English people are renowned for obsessing about the weather (well, if that’s true it’s because they get their fair share of miserable Northern European grey skies, rain and chill) but, from my observations, we’re all pretty tuned into meteorology especially now we can access the forecast via our Smart phones.
Melbourne’s winter this year has thrown all sorts at us and, as an all-weather dog walker (try telling Bertie it’s pelting with rain and blowing a gale and we need to wait till it’s cleared), I’ve been out in some pretty inclement conditions. That’s where my UK training comes in handy: you simply layer up against the cold, don wellies, mac, hat, gloves and scarf and get on with it. Forget the whinging Pom thing, we’re remarkably resilient when it comes to weather.
We’ve had one of the coldest winters for many years with snow blanketing many places around Victoria that are normally untouched by such extremes. On Monday morning I was amazed to see a sprinkling of frost in the park when I took Bertie for a walk. I found it rather magical and it reminded me of Blightly, apart from the parrots screeching overhead, that is.
But on Sunday, the wind and rain held off and we enjoyed the most glorious winter sunshine. It was as if the weather Gods had called a truce and bathed sky and land in gentleness. I took Bertie on our favourite walk along the coastal path from Hampton Beach beyond Sandringham and towards Half Moon Bay. And what a wonderfully nurturing experience it was. As we descended the steps to the dog beach at Hampton, we passed a man chopping back some branches that had blown onto the path. He also had an orange ukulele with him and said he often came down to the beach to practise. Sadly I missed his practice but I did hear a Chinese woman singing a bit further along. She was sitting meditatively on a rock oblivious to passers-by and walkers. How I admired her insouciance! Then I met a South African couple walking Gorgeous, their Staffy. What a wonderful name for a dog. Everyone seemed to be smiling, even the dogs.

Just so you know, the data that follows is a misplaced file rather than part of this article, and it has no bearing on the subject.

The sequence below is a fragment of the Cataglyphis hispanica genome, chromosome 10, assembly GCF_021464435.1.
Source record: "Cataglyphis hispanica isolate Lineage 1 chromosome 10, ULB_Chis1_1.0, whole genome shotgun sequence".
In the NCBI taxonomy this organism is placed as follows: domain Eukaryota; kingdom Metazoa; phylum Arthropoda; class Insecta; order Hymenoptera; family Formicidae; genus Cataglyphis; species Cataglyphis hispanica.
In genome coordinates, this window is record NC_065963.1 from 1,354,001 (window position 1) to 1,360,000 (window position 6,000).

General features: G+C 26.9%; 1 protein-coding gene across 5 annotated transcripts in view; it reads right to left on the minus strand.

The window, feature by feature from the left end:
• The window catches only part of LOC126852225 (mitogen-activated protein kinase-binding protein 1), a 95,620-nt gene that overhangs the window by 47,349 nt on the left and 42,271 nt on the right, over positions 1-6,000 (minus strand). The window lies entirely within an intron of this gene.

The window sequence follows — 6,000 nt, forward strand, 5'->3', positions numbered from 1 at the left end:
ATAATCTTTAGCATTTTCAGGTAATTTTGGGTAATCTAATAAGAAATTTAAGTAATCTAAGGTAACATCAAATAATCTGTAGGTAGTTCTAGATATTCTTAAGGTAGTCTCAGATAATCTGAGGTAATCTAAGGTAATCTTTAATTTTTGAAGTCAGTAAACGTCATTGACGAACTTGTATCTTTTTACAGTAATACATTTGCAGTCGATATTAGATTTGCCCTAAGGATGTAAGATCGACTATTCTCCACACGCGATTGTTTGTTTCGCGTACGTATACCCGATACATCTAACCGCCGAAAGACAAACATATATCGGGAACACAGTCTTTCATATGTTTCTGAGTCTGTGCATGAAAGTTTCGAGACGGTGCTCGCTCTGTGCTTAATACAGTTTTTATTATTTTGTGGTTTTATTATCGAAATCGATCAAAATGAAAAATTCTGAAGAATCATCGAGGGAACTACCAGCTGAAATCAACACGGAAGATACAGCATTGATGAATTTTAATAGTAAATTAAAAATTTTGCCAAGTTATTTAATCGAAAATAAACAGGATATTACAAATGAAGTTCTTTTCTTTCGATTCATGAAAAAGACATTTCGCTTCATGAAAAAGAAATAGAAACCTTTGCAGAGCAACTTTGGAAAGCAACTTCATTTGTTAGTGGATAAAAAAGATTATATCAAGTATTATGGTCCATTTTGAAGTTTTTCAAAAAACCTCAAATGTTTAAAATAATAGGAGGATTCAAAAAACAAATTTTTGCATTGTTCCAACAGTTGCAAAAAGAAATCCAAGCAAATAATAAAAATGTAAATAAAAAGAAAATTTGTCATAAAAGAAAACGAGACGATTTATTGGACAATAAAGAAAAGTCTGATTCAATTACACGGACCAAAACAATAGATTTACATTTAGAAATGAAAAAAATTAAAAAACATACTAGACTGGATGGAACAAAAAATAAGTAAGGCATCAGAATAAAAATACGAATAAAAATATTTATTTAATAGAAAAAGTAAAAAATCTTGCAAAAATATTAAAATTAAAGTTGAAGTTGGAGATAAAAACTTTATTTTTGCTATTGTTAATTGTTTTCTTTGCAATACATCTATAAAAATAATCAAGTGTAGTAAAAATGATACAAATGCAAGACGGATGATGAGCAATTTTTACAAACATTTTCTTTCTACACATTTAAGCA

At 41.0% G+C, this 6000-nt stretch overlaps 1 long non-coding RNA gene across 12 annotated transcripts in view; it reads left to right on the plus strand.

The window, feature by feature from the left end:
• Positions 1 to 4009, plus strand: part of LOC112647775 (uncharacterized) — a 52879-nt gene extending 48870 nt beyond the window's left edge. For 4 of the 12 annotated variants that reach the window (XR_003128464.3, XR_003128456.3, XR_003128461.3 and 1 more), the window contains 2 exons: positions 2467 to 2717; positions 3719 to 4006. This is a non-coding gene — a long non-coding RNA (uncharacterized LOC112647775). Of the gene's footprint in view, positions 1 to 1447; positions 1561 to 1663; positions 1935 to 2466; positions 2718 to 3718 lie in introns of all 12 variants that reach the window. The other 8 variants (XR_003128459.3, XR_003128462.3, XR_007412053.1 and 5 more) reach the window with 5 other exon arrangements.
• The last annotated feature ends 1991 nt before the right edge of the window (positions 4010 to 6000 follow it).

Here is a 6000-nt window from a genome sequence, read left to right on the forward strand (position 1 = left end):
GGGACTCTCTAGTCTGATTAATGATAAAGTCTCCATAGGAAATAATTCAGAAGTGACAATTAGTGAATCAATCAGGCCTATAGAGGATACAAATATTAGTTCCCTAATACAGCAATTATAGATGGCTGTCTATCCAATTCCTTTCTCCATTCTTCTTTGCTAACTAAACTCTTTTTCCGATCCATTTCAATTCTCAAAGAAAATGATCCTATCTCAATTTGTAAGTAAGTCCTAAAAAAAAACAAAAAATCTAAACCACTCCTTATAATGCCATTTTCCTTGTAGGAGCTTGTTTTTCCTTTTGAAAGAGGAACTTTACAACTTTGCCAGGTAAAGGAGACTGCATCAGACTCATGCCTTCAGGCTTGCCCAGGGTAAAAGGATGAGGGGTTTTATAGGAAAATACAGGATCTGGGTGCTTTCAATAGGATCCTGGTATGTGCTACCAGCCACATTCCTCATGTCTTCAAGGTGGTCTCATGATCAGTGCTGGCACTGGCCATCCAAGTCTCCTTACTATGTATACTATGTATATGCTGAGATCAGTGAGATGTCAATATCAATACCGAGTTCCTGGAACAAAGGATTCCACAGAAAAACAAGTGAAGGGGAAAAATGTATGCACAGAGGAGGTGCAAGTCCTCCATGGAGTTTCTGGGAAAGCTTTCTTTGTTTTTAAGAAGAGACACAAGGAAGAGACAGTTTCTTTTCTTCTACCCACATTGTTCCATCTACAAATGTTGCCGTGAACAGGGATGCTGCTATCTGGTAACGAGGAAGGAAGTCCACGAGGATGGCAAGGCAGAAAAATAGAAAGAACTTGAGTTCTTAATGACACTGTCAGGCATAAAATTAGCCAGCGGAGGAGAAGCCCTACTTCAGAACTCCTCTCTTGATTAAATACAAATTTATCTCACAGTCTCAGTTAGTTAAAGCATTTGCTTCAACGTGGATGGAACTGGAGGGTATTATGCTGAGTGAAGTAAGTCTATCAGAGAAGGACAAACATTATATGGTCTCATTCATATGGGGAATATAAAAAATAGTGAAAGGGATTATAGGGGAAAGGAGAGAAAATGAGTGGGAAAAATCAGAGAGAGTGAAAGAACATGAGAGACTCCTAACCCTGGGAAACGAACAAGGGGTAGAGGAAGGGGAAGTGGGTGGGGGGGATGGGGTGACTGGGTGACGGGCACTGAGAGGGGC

For once I was not caught up in my head and felt really alive to what was going on around me: the calling of gulls; the gentle lapping of waves; the salty briny smell of the water; and the busy high notes of the fairy wrens as they flitted about. It was a day to breathe in, to feel the expansiveness and to be thankful.
We walked on and on, clambering up and over rocks, up and down grassy slopes, onto the path then back onto the beach for a bit of ball throwing and paddling. After a couple of hours, we stopped off at my favourite cafe, the Sandy Beach Kiosk by the Sandringham Yacht Club. It’s cosy, casual, scruffy, wonderfully unpretentious, serves hearty food and is dog-friendly. Over a cup of English breakfast (what else?!), I caught up with some other spaniel owners and their little girl, read sections of the Sunday papers and generally put the world to rights. A perfect Sunday morning.